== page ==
Robert Bates, a 74-year-old volunteer reserve sheriff deputy for the Tulsa County Sheriff’s Office, was found guilty of second-degree manslaughter by a jury on Wednesday. While working for the sheriff’s office last year, Bates shot and killed an unarmed suspect, Eric Courtney Harris, 44 on April 2.
As we have drawn our attention and scrutiny on many high-profile cases since 18-year-old Michael Brown was fatally shot by Ferguson police officer Darren Wilson in 2014, Bates’ shooting of Harris fits the narrative of a white cop shooting a black suspect all too closely.
Harris was the unarmed subject of a sting operation who had attempted to flee after deputies attempted to arrest him for illegally selling a gun.
Bates never denied that he had killed Harris, but has maintained that he didn’t mean to use his service weapon–he thought mistook his gun was a Taser. Charging documents say that as other deputies tackled Harris and held him to the ground, Bates fired his revolver into Harris’ back, while believing it was the stun gun he was holding in his hand.
His defense team claimed it was an honest mistake. After all, Bates could be heard on video claiming he was going to deploy his stun gun before he fired the revolver. After the shot was fired, Bates’ voice is heard on the video saying, “Oh, I shot him. I’m sorry.”
Deputy Leighton Boyd said during his testimony that the heard Bates say he was going to use the Taser and then moved out of the way to avoid being hit by a stun gun.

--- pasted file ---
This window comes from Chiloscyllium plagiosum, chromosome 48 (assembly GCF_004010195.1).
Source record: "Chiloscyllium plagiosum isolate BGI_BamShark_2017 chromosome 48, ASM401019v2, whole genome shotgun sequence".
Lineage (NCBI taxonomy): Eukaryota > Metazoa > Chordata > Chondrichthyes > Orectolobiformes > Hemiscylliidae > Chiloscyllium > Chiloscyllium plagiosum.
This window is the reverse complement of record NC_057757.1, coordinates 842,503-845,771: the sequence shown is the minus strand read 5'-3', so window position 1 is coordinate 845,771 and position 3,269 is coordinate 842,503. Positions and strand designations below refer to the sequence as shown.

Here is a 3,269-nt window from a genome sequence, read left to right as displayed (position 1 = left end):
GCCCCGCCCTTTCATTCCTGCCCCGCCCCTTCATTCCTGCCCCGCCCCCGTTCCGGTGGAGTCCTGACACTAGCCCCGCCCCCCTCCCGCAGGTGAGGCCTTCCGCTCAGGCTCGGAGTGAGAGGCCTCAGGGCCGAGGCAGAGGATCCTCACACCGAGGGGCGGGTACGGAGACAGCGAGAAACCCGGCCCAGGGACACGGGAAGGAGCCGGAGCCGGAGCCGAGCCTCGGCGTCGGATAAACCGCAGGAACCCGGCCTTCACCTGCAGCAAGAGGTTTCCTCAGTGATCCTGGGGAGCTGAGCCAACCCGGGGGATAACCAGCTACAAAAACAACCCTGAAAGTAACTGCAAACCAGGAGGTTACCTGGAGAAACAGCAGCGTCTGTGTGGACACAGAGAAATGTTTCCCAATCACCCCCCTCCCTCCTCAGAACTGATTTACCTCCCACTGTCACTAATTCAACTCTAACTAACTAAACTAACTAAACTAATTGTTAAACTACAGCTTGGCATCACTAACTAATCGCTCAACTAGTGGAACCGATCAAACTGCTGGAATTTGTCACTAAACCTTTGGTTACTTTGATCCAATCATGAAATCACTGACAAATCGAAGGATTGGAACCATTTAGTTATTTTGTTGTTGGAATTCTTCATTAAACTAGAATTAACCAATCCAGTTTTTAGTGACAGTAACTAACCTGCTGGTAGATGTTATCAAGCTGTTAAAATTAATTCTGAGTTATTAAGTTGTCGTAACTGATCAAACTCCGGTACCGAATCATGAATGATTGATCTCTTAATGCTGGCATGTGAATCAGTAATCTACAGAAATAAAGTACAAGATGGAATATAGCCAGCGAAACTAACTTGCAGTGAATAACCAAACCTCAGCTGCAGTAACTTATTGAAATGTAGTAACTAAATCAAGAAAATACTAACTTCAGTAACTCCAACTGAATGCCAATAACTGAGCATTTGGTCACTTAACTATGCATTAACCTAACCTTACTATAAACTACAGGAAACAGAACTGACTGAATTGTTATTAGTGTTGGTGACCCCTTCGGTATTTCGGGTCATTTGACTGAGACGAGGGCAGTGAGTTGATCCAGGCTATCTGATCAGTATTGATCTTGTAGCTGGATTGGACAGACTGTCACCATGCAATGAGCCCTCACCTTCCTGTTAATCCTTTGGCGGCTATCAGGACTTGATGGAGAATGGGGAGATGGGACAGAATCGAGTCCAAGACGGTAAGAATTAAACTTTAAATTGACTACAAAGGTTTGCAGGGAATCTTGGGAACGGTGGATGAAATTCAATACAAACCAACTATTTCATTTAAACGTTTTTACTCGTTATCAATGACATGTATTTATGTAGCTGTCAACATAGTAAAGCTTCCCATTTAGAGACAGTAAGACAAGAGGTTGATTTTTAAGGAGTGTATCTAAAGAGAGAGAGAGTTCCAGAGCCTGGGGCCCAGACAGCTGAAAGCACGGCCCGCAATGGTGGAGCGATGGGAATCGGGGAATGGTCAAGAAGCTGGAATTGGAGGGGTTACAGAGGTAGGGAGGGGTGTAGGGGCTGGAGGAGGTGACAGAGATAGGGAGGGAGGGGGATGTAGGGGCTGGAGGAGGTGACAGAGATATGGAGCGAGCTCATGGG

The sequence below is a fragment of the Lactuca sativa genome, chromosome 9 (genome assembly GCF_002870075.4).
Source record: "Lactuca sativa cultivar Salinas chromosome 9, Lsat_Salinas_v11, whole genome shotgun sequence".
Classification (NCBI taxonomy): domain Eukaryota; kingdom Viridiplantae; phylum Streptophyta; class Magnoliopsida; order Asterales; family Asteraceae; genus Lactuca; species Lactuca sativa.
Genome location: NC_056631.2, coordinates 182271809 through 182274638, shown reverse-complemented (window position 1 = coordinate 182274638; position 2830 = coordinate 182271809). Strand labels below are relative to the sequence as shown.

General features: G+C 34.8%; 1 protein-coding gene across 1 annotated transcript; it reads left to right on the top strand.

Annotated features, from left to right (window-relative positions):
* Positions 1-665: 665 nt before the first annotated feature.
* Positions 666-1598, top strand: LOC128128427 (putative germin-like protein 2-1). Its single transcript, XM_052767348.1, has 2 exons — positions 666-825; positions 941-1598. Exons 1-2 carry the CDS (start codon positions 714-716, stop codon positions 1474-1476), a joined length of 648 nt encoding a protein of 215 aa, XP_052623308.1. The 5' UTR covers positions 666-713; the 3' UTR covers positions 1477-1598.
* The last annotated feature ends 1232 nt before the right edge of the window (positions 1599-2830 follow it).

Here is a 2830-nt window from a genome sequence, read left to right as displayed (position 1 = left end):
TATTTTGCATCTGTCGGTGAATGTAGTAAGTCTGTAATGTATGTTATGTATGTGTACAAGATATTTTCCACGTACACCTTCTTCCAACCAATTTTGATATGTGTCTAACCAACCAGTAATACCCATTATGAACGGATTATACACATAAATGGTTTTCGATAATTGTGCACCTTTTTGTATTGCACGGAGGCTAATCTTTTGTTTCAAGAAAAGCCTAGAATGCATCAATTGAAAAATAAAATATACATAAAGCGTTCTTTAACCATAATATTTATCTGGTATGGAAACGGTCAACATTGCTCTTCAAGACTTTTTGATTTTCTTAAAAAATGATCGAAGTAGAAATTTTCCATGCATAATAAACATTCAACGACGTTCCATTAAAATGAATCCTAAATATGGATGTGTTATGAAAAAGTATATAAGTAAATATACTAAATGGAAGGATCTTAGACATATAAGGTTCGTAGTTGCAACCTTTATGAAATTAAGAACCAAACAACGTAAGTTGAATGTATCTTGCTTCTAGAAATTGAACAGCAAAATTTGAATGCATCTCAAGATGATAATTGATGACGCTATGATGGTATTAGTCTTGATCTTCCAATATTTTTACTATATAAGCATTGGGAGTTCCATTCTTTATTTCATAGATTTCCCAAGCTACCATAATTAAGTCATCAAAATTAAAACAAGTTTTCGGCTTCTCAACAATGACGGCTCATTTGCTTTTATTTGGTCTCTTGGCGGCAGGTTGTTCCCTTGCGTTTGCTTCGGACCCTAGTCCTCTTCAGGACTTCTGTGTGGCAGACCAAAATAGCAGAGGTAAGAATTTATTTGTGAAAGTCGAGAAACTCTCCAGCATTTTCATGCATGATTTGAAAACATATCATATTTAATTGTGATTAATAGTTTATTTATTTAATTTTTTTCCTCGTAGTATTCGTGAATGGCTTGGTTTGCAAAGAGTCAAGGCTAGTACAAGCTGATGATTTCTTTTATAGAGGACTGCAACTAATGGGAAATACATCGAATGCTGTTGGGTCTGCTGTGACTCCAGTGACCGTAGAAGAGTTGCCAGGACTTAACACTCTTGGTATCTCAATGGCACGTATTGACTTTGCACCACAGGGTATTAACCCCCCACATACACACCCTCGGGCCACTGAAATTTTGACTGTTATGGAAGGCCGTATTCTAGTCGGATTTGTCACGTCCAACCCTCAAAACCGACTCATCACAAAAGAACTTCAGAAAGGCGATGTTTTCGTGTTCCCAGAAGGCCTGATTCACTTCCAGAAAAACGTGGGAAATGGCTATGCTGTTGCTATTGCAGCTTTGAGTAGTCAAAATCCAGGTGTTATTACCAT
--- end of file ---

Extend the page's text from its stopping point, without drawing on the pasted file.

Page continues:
The prosecution, however, argued that Bates should not have inserted himself into the situation at all. He was along as backup and had been dozing in the car when deputies began to pursue Harris. There were other better-trained deputies holding Harris down when Bates fired the weapon.
Bates’ attorney Clark Brewster also attempted to convince the jury that Harris had not died from the gunshot at all, but rather from a bad heart and mix of drugs in his system.
The jurors in Bates’ trial had been tasked with determining whether the lethal shooting as “an act of culpable negligence.” It took less than three hours for the all-white jury to reach their guilty verdict and recommend that Harris serve the maximum sentence for the crime, four years in prison. The preliminary sentencing hearing will be May 31.
Harris’ death has sparked a civil suit by the victim’s family and national controversy over the practice of using volunteers as law enforcement officers and fears that they are not properly trained. When Harris was shot and killed, Bates was employed as the CEO of an insurance company. He had donated thousands of dollars to the sheriff’s office and had been a reserve deputy since 2008. His most notable training and experience was from the 1960s, when he worked for one year with the Tulsa Police Department.
An internal investigation shows that other deputies were concerned that Bates hadn’t received proper training. They described his behavior in the field as “scary,” but they were told by supervisors to “stop messing with [Bates] because he does a lot … for the County.”
The investigation led to the resignation in November of Tulsa County Sheriff Stanley Glanz and the suspension of the reserve deputy program. Glanz was a fishing buddy of Bates who had accepted lavish gifts from the retired CEO, who had even served as his campaign chairman.
It took a year to bring justice to Harris’ family.
“That’s victory for my family,” said the slain man’s brother Andre Harris. “I can rest. I can have some peace!”